Re: "Academics strike back at spurious rankings" (Nature, 31 May)

From: Stevan Harnad <>
Date: Sun, 3 Jun 2007 16:07:13 +0100

On Sun, 3 Jun 2007, Loet Leydesdorff wrote:

> OK: The validation is the measure.

No, the validation is something that one does in order to establish the
reliability and predictive power of one's measures (metrics).

One takes the measure (or measures) one seeks to validate and first tests
their internal reliability (by autocorrelation) and then their external
validity, by testing their correlation with an external criterion
or face-valid measure of what one is trying to measure or predict.

If one wished to validate barometric pressure as a predictor of rain,
one would first check its reliability (does it give the same value if
measured repeatedly?) and then, if is reliable, one checks its validity
(how closely does it correlate with subsequent rainfall)? Once its
validity is established, one can use pressure to predict subsequent

In the case of OA metrics, the idea is not to validate merely one
predictor metric, but a weighted battery of diverse metrics, for greater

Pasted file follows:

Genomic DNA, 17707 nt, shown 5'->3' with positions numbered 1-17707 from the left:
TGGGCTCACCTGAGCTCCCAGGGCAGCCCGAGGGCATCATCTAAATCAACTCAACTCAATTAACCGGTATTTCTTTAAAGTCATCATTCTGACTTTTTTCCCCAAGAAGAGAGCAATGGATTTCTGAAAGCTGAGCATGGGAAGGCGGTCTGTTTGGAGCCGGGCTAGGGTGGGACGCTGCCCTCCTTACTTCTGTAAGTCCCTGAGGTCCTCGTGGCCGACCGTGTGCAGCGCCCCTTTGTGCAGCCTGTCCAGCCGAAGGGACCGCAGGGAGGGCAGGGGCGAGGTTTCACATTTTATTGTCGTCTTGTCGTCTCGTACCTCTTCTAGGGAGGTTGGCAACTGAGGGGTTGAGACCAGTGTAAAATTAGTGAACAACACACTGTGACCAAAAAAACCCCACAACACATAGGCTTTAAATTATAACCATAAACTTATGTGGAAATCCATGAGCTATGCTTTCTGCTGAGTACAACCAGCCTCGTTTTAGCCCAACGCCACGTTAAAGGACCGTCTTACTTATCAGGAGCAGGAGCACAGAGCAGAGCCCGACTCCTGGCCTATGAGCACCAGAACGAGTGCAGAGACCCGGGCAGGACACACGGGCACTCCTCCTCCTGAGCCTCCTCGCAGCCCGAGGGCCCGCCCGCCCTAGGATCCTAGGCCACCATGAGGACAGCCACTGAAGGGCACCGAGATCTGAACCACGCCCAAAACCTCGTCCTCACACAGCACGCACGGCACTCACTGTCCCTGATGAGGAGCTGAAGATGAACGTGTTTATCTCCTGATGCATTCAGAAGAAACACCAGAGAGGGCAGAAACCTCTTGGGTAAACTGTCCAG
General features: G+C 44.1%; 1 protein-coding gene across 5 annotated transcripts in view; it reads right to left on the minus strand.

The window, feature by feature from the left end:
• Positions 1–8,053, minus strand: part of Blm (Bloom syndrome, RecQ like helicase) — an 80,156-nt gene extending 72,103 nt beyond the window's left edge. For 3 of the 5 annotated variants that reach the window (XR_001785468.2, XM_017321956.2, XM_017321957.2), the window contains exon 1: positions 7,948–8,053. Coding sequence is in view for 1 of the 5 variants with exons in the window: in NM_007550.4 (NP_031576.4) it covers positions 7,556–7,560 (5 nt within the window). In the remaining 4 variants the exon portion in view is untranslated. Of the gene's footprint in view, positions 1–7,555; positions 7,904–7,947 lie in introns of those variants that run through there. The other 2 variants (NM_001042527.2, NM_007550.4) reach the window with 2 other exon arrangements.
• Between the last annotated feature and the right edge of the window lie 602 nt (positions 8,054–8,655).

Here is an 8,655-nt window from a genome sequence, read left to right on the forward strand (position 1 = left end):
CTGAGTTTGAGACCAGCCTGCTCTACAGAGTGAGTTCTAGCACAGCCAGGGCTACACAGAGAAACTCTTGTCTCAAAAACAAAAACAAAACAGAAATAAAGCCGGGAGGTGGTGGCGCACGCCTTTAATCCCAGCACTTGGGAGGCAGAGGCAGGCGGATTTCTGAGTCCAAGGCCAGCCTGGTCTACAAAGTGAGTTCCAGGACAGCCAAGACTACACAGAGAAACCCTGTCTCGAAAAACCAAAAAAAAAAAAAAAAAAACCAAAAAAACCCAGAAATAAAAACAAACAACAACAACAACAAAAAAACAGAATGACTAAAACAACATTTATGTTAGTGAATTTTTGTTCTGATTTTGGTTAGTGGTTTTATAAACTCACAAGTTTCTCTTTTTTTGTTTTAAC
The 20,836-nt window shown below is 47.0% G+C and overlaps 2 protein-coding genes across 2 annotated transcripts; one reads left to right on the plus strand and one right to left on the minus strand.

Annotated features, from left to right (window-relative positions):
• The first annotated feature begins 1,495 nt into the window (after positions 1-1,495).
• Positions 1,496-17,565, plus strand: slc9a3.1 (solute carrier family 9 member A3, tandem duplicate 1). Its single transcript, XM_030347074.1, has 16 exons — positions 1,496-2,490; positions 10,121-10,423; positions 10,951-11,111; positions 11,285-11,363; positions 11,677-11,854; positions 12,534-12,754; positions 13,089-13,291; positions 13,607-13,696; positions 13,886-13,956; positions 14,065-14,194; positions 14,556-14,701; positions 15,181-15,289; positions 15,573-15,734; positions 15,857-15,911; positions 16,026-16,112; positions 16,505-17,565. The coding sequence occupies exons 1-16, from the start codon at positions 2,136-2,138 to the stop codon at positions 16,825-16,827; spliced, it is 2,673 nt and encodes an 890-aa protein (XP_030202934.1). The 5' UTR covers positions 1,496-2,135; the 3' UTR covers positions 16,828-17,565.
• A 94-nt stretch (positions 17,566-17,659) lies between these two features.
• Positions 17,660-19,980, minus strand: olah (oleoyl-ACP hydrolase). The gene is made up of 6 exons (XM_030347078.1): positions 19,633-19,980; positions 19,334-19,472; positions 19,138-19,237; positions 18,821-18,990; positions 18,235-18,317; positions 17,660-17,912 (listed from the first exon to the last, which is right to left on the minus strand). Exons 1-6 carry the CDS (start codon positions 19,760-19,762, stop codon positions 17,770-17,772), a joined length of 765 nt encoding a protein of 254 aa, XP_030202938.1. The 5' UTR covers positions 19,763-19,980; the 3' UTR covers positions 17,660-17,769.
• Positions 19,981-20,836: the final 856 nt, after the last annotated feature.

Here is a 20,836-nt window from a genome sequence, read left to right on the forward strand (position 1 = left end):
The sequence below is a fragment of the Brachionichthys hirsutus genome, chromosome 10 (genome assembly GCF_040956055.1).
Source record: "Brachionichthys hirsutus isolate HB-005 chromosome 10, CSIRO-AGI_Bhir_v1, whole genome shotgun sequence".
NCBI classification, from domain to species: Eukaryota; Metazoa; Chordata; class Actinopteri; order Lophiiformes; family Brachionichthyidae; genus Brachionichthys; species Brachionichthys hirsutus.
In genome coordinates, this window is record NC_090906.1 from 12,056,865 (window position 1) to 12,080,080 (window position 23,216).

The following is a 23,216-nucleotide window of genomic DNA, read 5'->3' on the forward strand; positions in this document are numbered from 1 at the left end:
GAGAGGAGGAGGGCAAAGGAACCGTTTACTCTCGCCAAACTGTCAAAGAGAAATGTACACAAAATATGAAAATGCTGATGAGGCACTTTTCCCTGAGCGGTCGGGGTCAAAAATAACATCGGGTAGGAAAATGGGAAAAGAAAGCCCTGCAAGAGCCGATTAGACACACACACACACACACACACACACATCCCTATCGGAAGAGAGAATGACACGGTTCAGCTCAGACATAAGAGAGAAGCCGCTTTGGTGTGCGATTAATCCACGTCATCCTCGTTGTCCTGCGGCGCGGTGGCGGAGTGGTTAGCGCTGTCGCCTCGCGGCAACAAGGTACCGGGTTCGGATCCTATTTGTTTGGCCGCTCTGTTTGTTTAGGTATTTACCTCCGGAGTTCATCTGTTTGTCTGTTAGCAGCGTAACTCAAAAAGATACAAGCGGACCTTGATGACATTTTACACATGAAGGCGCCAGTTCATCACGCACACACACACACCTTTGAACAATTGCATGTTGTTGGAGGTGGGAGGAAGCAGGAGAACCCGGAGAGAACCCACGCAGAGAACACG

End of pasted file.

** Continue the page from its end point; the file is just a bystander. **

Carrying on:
joint predictive power. These not only have to be validated against
face-valid human criteria or other validated metrics, but they have to
be validated field by field, and application by application (depending
on what criteria one is trying to predict and evaluate).

And multiple regression determines what percentage of the variance in
the criterion each predictor metric accounts for.

> Thus, we would take a number of predictive variables x1, x2, etc. (e.g.,
> journal impact factors, total citations, number of publications, nation (!),
> etc.) and then fit the outcome to the expert opinions (y) so that:
> y = a * x1 + b * x2 + c * x3 + .....
> Is that the idea of the sophisticated (OA) scientometrics?

Not quite. "Nation" is not a predictor variable, any more than
individual or institution is: they are just potential contexts
for comparison, if we were interested in comparing nations (or
institutions, or individuals).

And OA scientometrics are not sophisticated in the sense of depending on
new, sophisticated statistical techniques -- multiple regression, after
all, is quite classical -- but in being based on a far larger and richer
set of metrics than classical citation analysis, thanks to the OA

Stevan Harnad
Received on Sun Jun 03 2007 - 18:31:37 BST

This archive was generated by hypermail 2.3.0 : Fri Dec 10 2010 - 19:48:57 GMT